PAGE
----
We should all be safe
Around 1am on 9 October 2020, news broke that Ekow Kwansah Hayford, the MP for Mfantseman, had been shot dead while on his way back from a campaign tour. According to an eyewitness, robbers descended on them as they drove along a road where the armed men were stopping cars.
The driver of the car attempted to run through the robbers, but he was shot and lost control of the car. The passengers were then ordered out of the car. The Graphic Online said that “the MP reported introduced himself when the suspected robbers asked which of them was Ekow Kwansah”.
The attackers went on to declare that the MP was one of the individuals making their lives unbearable and shot him dead.
This unfortunate affair brings to the fore the problem of highway robbery and security in general. It was my hope that the incident would prompt our legislators to launch discussions about insecurity in Ghana and how to curb the menace.
Unfortunately, it was not to be. I was incensed to find out that there were rather calls by MPs for them to be assigned police escorts.
To say that this is self-serving would be an understatement.
The energies of our legislature would best be spent thinking of ways to improve state security and work on other security challenges such as minimising the proliferation of firearms in Ghana and related crimes. If that is done, there would be no need for MP to put themselves in a cocoon in the first place.
It is not hard to grasp the concept: ensuring state security will also ensure your safety. I certainly hope that our MPs focus on what is good for the country and not what is good for themselves.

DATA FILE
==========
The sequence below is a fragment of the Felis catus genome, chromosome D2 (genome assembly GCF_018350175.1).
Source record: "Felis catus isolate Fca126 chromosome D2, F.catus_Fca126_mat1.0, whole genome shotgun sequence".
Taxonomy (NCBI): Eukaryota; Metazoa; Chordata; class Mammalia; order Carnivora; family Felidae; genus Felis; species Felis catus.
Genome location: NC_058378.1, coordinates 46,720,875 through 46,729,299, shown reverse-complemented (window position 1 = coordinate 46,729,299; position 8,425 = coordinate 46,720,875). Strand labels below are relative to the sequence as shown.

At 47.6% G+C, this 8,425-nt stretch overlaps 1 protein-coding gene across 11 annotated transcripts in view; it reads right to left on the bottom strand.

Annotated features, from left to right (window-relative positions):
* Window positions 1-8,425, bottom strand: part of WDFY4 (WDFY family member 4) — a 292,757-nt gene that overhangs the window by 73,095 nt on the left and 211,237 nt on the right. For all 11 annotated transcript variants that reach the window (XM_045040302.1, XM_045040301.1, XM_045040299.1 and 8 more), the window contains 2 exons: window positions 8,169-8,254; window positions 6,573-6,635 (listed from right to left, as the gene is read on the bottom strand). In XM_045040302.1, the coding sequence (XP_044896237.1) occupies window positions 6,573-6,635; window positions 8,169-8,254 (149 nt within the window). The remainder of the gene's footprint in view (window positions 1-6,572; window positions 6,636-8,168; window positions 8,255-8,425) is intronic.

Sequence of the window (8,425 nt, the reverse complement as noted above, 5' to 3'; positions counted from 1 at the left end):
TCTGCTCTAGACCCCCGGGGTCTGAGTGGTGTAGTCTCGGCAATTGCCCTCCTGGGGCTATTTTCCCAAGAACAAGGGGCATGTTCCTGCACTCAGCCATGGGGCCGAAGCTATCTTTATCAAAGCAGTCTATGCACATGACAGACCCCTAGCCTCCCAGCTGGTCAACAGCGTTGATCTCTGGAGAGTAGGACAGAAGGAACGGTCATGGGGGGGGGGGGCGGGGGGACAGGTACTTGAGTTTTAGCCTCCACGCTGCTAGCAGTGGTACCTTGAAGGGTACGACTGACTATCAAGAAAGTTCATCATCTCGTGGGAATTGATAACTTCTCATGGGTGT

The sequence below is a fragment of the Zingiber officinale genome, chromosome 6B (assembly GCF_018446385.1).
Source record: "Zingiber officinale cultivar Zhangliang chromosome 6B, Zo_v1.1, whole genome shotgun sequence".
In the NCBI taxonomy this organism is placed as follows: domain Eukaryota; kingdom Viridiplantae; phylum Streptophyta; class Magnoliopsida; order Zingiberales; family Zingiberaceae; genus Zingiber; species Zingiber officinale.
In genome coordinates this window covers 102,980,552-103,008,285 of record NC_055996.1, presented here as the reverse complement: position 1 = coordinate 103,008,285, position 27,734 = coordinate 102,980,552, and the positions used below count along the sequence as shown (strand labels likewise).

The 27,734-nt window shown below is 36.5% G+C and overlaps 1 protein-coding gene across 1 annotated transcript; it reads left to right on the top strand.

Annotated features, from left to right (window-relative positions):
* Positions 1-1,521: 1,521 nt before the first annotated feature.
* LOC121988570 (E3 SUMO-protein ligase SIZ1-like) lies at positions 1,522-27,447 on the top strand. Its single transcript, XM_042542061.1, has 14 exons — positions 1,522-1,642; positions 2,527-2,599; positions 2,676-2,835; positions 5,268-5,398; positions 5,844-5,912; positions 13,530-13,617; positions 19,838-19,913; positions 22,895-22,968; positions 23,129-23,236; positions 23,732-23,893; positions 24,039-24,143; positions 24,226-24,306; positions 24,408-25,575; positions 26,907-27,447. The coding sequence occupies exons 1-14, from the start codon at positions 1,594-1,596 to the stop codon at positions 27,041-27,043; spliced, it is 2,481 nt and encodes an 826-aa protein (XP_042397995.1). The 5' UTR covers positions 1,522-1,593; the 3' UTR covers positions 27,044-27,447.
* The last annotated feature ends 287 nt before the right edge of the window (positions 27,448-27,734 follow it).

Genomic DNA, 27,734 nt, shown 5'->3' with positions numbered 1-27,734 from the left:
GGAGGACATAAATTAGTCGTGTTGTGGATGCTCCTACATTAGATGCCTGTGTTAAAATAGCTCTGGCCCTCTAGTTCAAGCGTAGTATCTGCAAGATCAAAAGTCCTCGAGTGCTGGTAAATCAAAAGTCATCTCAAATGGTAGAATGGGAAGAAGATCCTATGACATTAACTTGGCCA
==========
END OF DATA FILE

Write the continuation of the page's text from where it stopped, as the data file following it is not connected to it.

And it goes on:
Ghanaians are watching.
Will Accra end in tears?
Like clockwork around this time of the year, there are floods in parts of Accra. Last Saturday, 10 October 2020, was no different. Suburbs such as Adabraka, Adenta, Weija and so on were affected. Some areas were submerged by the mounting waters.
These floods have become de rigueur in Accra at start of every rainy season. Over the years, politicians on both sides of the divide, while in power, have pledged to deal with the menace but little has been done to deal with it. One would have thought that, with the formation of a committee of inquiry after the 3 June 2015 disaster, firm steps would have been taken. But no, we are still where we are.
Admittedly, under the current government, modest efforts have been made to demolish structures in waterways – a significant cause of the floods. For example, in 2018 Ningo Prampram District Assembly demolished structures situated on waterways. Buildings in Old Fadam were also razed earlier in the year to enable the dredging of the Korle Lagoon. However, such efforts are nowhere near adequate to tackle the problem.
If in doubt, reattach
Evidently, one large cause of this problem is poor urban planning, which can mostly be blamed on the disconnect between the Town and Country Department (TCPD) and traditional rulers, who often sell off land indiscriminately, without any regard for the department’s plans.
The desire by chiefs and other traditional authorities to profit from land assets has rendered the TCPD’s plans for urban planning irrelevant. Hence, sites set aside for purposes such as green space and sewerage are used for commercial and residential purposes.
Until there is a working partnership between chiefs and town planning, we will continue to suffer these annual floods.
The question is: can such a partnership be established? Is there sufficient political will to do what is necessary and erase the problem once and for all? I need not venture an answer. The actions of our past governments should tell you what you need to know.
On that note, see you again, Deo volente!
Barima Peprah-Agyemang is a student by day and writer by night. Follow him on Twitter at @fremebarima.